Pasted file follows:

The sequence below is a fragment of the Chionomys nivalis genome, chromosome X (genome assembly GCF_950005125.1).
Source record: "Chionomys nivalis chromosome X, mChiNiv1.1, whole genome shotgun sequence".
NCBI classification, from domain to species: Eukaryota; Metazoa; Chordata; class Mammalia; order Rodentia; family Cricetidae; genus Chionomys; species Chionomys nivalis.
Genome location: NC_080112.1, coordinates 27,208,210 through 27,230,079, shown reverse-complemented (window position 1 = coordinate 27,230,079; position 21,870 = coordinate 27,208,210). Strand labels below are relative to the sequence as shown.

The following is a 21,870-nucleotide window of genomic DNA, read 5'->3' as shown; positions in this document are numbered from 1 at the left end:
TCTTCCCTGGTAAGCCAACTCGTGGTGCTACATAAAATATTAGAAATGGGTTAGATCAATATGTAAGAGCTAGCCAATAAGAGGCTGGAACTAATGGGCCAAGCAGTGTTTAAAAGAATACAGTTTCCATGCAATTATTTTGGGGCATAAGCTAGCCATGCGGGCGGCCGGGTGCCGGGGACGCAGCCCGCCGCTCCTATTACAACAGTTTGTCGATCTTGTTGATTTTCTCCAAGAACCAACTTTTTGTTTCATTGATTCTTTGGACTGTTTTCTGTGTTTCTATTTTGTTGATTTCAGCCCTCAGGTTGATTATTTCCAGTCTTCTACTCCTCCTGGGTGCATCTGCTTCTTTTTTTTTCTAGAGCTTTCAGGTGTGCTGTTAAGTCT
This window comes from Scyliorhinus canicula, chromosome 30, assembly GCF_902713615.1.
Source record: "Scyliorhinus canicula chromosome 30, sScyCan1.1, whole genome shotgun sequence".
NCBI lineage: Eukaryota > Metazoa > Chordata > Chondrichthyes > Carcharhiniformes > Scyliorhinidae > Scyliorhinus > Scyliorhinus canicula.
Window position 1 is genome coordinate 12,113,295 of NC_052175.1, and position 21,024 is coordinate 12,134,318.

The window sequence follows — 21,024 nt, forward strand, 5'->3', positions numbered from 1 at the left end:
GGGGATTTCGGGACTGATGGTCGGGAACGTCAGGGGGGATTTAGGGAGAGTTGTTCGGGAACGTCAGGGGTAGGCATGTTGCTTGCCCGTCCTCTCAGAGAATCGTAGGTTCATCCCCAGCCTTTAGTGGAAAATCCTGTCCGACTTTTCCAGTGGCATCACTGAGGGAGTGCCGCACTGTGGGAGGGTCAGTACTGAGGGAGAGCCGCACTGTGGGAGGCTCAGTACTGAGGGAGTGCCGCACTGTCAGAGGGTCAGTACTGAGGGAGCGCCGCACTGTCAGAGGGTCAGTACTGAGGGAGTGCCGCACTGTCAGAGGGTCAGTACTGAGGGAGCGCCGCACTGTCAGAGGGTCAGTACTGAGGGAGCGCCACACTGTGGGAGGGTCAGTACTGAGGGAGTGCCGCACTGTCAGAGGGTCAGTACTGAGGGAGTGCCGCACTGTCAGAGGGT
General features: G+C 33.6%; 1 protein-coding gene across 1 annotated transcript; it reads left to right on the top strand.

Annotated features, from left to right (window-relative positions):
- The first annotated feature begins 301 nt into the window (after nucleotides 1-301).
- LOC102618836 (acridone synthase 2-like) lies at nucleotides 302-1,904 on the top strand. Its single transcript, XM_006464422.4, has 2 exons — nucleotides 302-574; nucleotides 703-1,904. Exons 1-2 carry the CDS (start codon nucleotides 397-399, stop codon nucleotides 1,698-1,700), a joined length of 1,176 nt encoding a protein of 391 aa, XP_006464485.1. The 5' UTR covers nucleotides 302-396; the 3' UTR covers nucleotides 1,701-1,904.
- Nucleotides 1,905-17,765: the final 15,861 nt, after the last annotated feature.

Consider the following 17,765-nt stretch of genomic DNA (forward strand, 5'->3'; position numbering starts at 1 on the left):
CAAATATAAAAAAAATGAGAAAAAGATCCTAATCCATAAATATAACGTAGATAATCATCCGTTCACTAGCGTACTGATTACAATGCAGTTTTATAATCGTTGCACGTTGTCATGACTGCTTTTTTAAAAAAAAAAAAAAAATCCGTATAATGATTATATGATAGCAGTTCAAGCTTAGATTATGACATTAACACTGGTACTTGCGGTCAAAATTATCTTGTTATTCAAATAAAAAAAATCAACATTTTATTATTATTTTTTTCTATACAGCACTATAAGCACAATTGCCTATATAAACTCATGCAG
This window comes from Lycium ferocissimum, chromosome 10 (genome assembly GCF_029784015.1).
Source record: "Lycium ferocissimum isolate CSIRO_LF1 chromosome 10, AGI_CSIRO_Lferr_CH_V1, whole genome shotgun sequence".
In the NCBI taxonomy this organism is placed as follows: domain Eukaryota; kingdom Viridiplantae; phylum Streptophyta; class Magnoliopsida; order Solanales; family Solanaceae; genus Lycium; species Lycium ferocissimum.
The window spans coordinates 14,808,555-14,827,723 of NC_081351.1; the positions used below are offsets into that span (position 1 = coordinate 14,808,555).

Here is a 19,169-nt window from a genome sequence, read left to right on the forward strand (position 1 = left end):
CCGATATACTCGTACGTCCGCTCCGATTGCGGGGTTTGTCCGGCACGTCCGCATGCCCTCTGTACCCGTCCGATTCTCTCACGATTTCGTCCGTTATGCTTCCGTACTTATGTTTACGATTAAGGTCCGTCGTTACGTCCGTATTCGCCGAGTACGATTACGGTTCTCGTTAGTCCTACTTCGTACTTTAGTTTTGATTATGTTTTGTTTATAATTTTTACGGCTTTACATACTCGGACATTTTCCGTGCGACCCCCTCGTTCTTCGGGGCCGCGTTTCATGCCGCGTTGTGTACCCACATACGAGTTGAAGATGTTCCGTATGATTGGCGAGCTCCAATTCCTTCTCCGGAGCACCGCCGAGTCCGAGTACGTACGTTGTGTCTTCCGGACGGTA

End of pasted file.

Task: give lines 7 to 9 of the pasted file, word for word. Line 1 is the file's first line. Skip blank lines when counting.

This window comes from Scyliorhinus canicula, chromosome 30, assembly GCF_902713615.1.
Source record: "Scyliorhinus canicula chromosome 30, sScyCan1.1, whole genome shotgun sequence".
NCBI lineage: Eukaryota > Metazoa > Chordata > Chondrichthyes > Carcharhiniformes > Scyliorhinidae > Scyliorhinus > Scyliorhinus canicula.